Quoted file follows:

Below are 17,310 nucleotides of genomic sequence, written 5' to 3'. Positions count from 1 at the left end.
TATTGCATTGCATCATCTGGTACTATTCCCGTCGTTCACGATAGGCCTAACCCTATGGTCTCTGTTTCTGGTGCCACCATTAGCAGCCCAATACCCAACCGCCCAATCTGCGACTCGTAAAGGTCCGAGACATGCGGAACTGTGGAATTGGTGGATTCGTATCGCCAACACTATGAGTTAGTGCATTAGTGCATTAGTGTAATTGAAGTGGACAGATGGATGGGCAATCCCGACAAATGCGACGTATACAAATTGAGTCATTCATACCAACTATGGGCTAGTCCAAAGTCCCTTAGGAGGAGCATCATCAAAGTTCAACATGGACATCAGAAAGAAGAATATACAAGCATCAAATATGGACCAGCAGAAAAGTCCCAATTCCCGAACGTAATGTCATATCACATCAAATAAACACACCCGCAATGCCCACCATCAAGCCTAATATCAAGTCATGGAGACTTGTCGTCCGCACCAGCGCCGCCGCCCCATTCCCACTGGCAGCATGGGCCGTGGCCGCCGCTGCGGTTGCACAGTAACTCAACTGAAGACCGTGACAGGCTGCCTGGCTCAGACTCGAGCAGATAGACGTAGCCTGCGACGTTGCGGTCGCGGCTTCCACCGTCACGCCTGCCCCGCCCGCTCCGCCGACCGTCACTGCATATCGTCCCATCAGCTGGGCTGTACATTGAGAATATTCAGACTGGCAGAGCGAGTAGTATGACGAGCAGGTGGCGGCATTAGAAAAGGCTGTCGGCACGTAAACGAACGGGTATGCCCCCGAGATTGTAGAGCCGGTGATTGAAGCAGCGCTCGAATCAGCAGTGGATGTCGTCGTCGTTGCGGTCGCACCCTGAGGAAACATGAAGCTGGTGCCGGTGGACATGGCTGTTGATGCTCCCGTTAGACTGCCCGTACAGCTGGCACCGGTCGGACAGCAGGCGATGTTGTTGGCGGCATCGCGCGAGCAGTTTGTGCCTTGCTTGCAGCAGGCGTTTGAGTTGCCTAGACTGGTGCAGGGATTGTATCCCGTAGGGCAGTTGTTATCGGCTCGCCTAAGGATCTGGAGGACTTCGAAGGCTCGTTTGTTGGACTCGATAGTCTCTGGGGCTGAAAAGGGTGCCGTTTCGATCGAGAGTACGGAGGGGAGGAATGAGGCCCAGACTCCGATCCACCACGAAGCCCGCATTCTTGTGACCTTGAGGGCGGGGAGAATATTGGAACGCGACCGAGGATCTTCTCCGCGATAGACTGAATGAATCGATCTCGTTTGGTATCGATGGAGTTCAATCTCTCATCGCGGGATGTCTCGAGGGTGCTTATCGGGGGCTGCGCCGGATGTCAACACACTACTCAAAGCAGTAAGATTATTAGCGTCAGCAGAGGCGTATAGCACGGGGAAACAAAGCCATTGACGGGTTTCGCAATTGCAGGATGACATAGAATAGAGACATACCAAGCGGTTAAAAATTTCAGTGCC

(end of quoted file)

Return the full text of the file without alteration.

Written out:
Below are 17,310 nucleotides of genomic sequence, written 5' to 3'. Positions count from 1 at the left end.
TATTGCATTGCATCATCTGGTACTATTCCCGTCGTTCACGATAGGCCTAACCCTATGGTCTCTGTTTCTGGTGCCACCATTAGCAGCCCAATACCCAACCGCCCAATCTGCGACTCGTAAAGGTCCGAGACATGCGGAACTGTGGAATTGGTGGATTCGTATCGCCAACACTATGAGTTAGTGCATTAGTGCATTAGTGTAATTGAAGTGGACAGATGGATGGGCAATCCCGACAAATGCGACGTATACAAATTGAGTCATTCATACCAACTATGGGCTAGTCCAAAGTCCCTTAGGAGGAGCATCATCAAAGTTCAACATGGACATCAGAAAGAAGAATATACAAGCATCAAATATGGACCAGCAGAAAAGTCCCAATTCCCGAACGTAATGTCATATCACATCAAATAAACACACCCGCAATGCCCACCATCAAGCCTAATATCAAGTCATGGAGACTTGTCGTCCGCACCAGCGCCGCCGCCCCATTCCCACTGGCAGCATGGGCCGTGGCCGCCGCTGCGGTTGCACAGTAACTCAACTGAAGACCGTGACAGGCTGCCTGGCTCAGACTCGAGCAGATAGACGTAGCCTGCGACGTTGCGGTCGCGGCTTCCACCGTCACGCCTGCCCCGCCCGCTCCGCCGACCGTCACTGCATATCGTCCCATCAGCTGGGCTGTACATTGAGAATATTCAGACTGGCAGAGCGAGTAGTATGACGAGCAGGTGGCGGCATTAGAAAAGGCTGTCGGCACGTAAACGAACGGGTATGCCCCCGAGATTGTAGAGCCGGTGATTGAAGCAGCGCTCGAATCAGCAGTGGATGTCGTCGTCGTTGCGGTCGCACCCTGAGGAAACATGAAGCTGGTGCCGGTGGACATGGCTGTTGATGCTCCCGTTAGACTGCCCGTACAGCTGGCACCGGTCGGACAGCAGGCGATGTTGTTGGCGGCATCGCGCGAGCAGTTTGTGCCTTGCTTGCAGCAGGCGTTTGAGTTGCCTAGACTGGTGCAGGGATTGTATCCCGTAGGGCAGTTGTTATCGGCTCGCCTAAGGATCTGGAGGACTTCGAAGGCTCGTTTGTTGGACTCGATAGTCTCTGGGGCTGAAAAGGGTGCCGTTTCGATCGAGAGTACGGAGGGGAGGAATGAGGCCCAGACTCCGATCCACCACGAAGCCCGCATTCTTGTGACCTTGAGGGCGGGGAGAATATTGGAACGCGACCGAGGATCTTCTCCGCGATAGACTGAATGAATCGATCTCGTTTGGTATCGATGGAGTTCAATCTCTCATCGCGGGATGTCTCGAGGGTGCTTATCGGGGGCTGCGCCGGATGTCAACACACTACTCAAAGCAGTAAGATTATTAGCGTCAGCAGAGGCGTATAGCACGGGGAAACAAAGCCATTGACGGGTTTCGCAATTGCAGGATGACATAGAATAGAGACATACCAAGCGGTTAAAAATTTCAGTGCC